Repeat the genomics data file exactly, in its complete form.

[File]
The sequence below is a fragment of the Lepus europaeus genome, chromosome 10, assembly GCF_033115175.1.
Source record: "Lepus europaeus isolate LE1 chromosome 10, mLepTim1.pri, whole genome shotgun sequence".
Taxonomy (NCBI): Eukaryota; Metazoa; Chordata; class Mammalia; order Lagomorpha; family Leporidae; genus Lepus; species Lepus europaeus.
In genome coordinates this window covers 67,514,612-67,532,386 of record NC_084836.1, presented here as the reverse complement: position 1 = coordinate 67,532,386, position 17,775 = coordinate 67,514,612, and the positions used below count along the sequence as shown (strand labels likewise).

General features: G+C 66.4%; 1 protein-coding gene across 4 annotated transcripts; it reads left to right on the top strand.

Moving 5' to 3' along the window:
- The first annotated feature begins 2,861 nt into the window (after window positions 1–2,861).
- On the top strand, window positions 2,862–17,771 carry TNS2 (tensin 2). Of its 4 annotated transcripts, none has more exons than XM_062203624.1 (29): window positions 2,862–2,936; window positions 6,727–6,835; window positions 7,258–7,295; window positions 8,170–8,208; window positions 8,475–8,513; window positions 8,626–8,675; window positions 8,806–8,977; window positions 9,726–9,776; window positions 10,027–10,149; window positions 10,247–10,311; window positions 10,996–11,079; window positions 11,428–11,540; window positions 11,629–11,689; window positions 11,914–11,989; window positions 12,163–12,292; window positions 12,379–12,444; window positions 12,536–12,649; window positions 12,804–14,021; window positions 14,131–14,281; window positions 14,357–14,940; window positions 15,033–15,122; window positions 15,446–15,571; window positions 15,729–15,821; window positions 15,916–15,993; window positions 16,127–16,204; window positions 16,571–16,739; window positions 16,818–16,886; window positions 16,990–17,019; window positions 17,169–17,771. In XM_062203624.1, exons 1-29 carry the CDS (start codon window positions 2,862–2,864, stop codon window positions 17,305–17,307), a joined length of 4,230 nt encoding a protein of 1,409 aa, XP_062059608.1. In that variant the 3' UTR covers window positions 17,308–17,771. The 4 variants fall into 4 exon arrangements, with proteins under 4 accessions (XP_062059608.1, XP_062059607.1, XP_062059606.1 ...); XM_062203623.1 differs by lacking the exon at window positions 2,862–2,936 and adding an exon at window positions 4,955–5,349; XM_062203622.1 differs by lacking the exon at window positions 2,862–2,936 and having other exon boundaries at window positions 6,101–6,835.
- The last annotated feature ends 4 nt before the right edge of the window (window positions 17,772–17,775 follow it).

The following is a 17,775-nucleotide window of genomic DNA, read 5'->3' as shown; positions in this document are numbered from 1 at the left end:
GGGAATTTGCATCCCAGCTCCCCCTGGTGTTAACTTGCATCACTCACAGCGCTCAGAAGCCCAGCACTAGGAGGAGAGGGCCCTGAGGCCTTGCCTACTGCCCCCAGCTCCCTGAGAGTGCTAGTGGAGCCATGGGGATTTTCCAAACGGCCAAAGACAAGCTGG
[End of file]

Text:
The sequence below is a fragment of the Lepus europaeus genome, chromosome 10, assembly GCF_033115175.1.
Source record: "Lepus europaeus isolate LE1 chromosome 10, mLepTim1.pri, whole genome shotgun sequence".
Taxonomy (NCBI): Eukaryota; Metazoa; Chordata; class Mammalia; order Lagomorpha; family Leporidae; genus Lepus; species Lepus europaeus.
In genome coordinates this window covers 67,514,612-67,532,386 of record NC_084836.1, presented here as the reverse complement: position 1 = coordinate 67,532,386, position 17,775 = coordinate 67,514,612, and the positions used below count along the sequence as shown (strand labels likewise).

General features: G+C 66.4%; 1 protein-coding gene across 4 annotated transcripts; it reads left to right on the top strand.

Moving 5' to 3' along the window:
- The first annotated feature begins 2,861 nt into the window (after window positions 1–2,861).
- On the top strand, window positions 2,862–17,771 carry TNS2 (tensin 2). Of its 4 annotated transcripts, none has more exons than XM_062203624.1 (29): window positions 2,862–2,936; window positions 6,727–6,835; window positions 7,258–7,295; window positions 8,170–8,208; window positions 8,475–8,513; window positions 8,626–8,675; window positions 8,806–8,977; window positions 9,726–9,776; window positions 10,027–10,149; window positions 10,247–10,311; window positions 10,996–11,079; window positions 11,428–11,540; window positions 11,629–11,689; window positions 11,914–11,989; window positions 12,163–12,292; window positions 12,379–12,444; window positions 12,536–12,649; window positions 12,804–14,021; window positions 14,131–14,281; window positions 14,357–14,940; window positions 15,033–15,122; window positions 15,446–15,571; window positions 15,729–15,821; window positions 15,916–15,993; window positions 16,127–16,204; window positions 16,571–16,739; window positions 16,818–16,886; window positions 16,990–17,019; window positions 17,169–17,771. In XM_062203624.1, exons 1-29 carry the CDS (start codon window positions 2,862–2,864, stop codon window positions 17,305–17,307), a joined length of 4,230 nt encoding a protein of 1,409 aa, XP_062059608.1. In that variant the 3' UTR covers window positions 17,308–17,771. The 4 variants fall into 4 exon arrangements, with proteins under 4 accessions (XP_062059608.1, XP_062059607.1, XP_062059606.1 ...); XM_062203623.1 differs by lacking the exon at window positions 2,862–2,936 and adding an exon at window positions 4,955–5,349; XM_062203622.1 differs by lacking the exon at window positions 2,862–2,936 and having other exon boundaries at window positions 6,101–6,835.
- The last annotated feature ends 4 nt before the right edge of the window (window positions 17,772–17,775 follow it).

The following is a 17,775-nucleotide window of genomic DNA, read 5'->3' as shown; positions in this document are numbered from 1 at the left end:
GGGAATTTGCATCCCAGCTCCCCCTGGTGTTAACTTGCATCACTCACAGCGCTCAGAAGCCCAGCACTAGGAGGAGAGGGCCCTGAGGCCTTGCCTACTGCCCCCAGCTCCCTGAGAGTGCTAGTGGAGCCATGGGGATTTTCCAAACGGCCAAAGACAAGCTGG